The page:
Thursday, November 19, 2009

News & Notes (Fins edition)

It's been a long day, so I'm trying to cheer up in watching the Fins. So far, so good. 14-3 as we speak. Here we go with some news & notes:

1. Who wants to be a Magistrate? There's an opening in the District. The salary is $160K and to apply, you need to be less than 70, a member in good standing of the bar for 5 years, and not related to any judge in the district. Chief Judge Moreno has put together this selection committee:

Chair:David Rothman, Esq.
Rothman & Associates, P.A.

Georgie Angones (non-attorney)
Assistant Dean, Development & Alumni Relations

Jacqueline Becerra, Esq.

Greenberg Traurig PA

Robert Brochin, Esq.
Morgan Lewis & Bockius

Maria Christina Enriquez (non-attorney)

Paul Huck, Jr., Esq.
Colson Hicks Eidson

Manuel Kadre, Esq.

Todd Omar Malone, Esq.
The Malone Law Firm

Sonia Escobio O'Donnell, Esq.
Jorden Burt LLP

Vivian Perez-Siam (non-attorney)

Abigail Price-Williams, Esq.
Miami-Dade County Attorney's Office

Joseph Raia, Esq.
Gunster Yoakley & Stewart, PA

Alejandro Soto (non-attorney)
President & CEO, Insource, Inc.

Let's hope the committee acts more quickly than Obama.

2. More Liberty City sentencings today (AP). Judge Lenard has been sentencing the defendants to what looks like reasonable sentences in light of the facts of this case even though the government has been asking for 30+ year sentences:

Four men described as soldiers in a terrorism plot to destroy Chicago's Sears Tower and bomb FBI offices have each been sentenced to less than a decade behind bars, far less than federal prosecutors sought.
U.S. District Judge Joan Lenard, in sentencing hearings Wednesday and Thursday, said the four were followers who participated far less than ringleader Narseal Batiste in discussions about possible terrorist attacks. The conversations were recorded by the FBI using an informant posing as an al-Qaida operative.
The plot never got past the discussion stage, which has led defense attorneys and national terrorism experts to describe the case as overblown since the "Liberty City Seven" were arrested in June 2006. Lenard appeared to share that sentiment, at least for the four who were sentenced.
"As I see this case, these young men were looking for something. I don't know, maybe it was their naivete and youth that made them fall under the influence of a man with a need to control and they became his followers," Lenard said.
Prosecutors sought between 30 and 50 years in prison for each of the four men, with Batiste facing a maximum of 70 years when he is sentenced Friday. They were convicted in May in the third trial of the case following a pair of mistrials, and two of the original suspects were acquitted.
Lenard sentenced Batiste's self-described "No. 1 soldier," 30-year-old Patrick Abraham, to just over nine years Thursday. Stanley Phanor, 34, got eight years and two other men were sentenced to even less time Wednesday. Lenard said a terrorism enhancement that applies in each case would result in an unreasonably harsh sentence, so she opted for leniency.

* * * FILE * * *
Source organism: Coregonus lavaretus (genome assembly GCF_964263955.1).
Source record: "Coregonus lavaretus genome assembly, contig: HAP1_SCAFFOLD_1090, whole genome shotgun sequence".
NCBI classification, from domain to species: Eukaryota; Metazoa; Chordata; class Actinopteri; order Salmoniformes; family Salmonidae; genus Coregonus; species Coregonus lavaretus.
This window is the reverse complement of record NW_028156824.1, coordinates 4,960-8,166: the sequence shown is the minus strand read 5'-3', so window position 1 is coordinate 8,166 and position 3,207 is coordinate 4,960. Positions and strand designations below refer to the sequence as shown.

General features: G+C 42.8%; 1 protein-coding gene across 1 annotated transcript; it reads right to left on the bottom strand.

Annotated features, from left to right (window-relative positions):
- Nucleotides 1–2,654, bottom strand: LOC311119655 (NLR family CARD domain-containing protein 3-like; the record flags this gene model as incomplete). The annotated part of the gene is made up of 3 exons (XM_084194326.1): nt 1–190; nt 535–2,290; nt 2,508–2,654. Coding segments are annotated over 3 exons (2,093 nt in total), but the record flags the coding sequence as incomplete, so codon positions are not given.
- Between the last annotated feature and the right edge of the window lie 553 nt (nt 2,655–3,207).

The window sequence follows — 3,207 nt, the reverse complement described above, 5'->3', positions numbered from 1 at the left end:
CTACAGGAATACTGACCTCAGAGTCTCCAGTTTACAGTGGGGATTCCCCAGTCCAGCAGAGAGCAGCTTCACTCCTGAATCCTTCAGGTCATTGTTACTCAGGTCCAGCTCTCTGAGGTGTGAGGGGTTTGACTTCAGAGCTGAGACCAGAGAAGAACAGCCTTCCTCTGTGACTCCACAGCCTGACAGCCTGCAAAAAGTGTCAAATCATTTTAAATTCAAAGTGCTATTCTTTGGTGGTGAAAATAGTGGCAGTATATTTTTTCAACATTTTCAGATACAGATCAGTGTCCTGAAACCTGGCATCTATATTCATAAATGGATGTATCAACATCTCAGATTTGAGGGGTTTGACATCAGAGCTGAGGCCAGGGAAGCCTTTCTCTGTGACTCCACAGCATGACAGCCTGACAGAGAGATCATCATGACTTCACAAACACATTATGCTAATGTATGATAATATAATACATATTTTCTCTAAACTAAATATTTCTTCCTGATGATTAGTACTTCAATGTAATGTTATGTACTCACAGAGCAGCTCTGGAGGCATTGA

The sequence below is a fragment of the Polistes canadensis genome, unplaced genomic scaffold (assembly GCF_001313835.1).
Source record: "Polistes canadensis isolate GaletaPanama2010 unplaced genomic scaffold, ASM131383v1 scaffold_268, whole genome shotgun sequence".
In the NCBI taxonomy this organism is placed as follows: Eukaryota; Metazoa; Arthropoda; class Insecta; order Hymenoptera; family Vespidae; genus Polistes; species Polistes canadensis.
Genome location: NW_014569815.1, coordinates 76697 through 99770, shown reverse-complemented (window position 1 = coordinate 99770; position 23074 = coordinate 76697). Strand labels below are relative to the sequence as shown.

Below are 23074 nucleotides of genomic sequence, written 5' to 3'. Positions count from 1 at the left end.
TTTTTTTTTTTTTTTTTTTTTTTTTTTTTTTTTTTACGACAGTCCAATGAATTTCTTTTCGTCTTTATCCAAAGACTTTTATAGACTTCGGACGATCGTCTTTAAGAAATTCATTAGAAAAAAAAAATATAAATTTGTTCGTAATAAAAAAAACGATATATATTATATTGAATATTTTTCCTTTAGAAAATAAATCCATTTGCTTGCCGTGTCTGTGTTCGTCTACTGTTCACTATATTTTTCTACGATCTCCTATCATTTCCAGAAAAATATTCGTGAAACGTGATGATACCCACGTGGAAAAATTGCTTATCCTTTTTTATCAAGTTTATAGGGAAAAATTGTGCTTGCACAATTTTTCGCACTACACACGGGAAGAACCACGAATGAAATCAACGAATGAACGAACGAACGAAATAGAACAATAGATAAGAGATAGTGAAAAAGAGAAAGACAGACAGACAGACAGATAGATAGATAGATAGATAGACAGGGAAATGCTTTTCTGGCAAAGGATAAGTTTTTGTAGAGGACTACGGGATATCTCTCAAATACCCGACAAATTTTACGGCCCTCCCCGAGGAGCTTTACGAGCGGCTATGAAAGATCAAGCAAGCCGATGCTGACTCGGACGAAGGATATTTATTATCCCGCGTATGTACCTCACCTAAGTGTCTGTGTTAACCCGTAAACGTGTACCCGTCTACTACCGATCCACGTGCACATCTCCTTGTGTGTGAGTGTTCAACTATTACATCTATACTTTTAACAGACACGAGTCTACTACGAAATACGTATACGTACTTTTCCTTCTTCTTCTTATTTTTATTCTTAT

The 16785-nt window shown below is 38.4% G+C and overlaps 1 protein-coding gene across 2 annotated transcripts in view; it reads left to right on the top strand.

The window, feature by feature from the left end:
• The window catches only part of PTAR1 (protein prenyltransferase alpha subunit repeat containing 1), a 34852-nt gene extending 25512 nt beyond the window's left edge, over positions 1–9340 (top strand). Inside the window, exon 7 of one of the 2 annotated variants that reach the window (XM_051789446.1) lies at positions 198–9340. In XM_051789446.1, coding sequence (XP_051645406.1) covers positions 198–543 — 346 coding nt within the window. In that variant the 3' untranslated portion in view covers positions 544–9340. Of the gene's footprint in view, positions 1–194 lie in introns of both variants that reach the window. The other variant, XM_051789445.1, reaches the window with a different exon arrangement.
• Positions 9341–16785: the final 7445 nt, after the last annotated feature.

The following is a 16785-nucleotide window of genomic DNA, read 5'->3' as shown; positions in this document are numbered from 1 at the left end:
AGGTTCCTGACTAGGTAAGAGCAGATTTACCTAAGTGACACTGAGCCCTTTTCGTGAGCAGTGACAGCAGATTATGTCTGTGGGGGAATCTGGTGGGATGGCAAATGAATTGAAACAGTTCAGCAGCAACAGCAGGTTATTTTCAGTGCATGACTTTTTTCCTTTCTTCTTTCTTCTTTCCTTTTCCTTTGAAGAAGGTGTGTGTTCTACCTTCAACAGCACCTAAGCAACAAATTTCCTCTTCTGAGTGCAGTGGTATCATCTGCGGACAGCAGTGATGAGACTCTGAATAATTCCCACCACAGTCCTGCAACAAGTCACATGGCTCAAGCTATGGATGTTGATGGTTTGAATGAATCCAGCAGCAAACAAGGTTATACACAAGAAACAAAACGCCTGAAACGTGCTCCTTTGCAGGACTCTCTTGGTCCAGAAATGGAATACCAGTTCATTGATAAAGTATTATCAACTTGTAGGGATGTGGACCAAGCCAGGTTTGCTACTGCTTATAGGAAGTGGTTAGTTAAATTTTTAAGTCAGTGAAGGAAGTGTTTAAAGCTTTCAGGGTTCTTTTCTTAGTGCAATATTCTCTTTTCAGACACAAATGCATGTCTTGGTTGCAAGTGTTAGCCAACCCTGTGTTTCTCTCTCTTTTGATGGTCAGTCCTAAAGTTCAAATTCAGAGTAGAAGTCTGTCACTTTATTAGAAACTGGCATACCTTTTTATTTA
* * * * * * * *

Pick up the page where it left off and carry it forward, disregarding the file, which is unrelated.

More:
Abraham, a Haitian native who has been jailed since his 2006 arrest, apologized for what happened but insisted he never sought to be a terrorist.
"I am not nobody's enemy," he said. "I am not the government's enemy."

Batiste to be sentenced next.....

3. Kathy Williams was honored by UM yesterday. I asked one of my favorite readers who was there to give me a quick summary of the event:

Kathy Williams received the Lawyers in Leadership Award last night from UM's Center for Ethics & Public Service for her "dedication to public citizenship and leadership." Examples of Kathy's professionalism, leadership, dedication, and intellect, were highlighted by several speakers (Michael Caruso, Celeste Higgins, and Ricardo Bascuas), and included the fact that Congress cited Kathy's FPD's office as a model defender's office. Spotted in the packed room were Judges Moreno, Seitz, O'Sullivan, and Palermo. Kathy's speech was short and sweet, thanking all those who guided her and expressing gratitude for being able to "work with her heroes."

Even if you don't know Kathy, you've probably benefited from her national and local work related to indigent defense. Congratulations to her for this well-deserved accolade.

4. Prof. Bascuas, a FPD alum, spoke at Kathy's event. If you haven't recently, you should check out his blog. Lots of fun stuff.

5. Tom Withers writes in re his case below:

Mark Shelnutt was and is innocent of each and every charge brought against him. Mark represents what is good and right about criminal defense lawyers. He tries to right wrongs when he sees them. He brings a passionate intensity to defending his clients. And, most importantly, he believes in our system of justice and trusted the jury to fairly listen to the evidence, which they did.


Anonymous said...

The applications for magistrate judge are confidential. How is anyone supposed to know whether to oppose, for example, a former AUSA if it's a big secret who's applying?

Rumpole said...

How exactly is "member in good standing" defined? Because in a certain sense I might be precluded from applying.

Anonymous said...

Odds are 2-5 that the spot will go to a current or formal federal prosecutor.

Anonymous said...

Only federal prosecutors need apply

Anonymous said...

Golly - seems like we've seen those names somewhere before.... Thankfully, our Chief Judge resisted the urge to make this a bipartisan committee! Fortunately, His Honor hand-picked (all by his lonesome!) the same folks that Gov. Bush used for his JNC -- back before we all went to the trouble of holding that pesky national election in 2008. Democracy is such a bore. Viva life tenure!

Fake Fred moreno said...

Meeeeester Markus. HAPPY BIRTHDAY!

Anonymous said...

Wonder why Moreno picked Rothman to head the committee?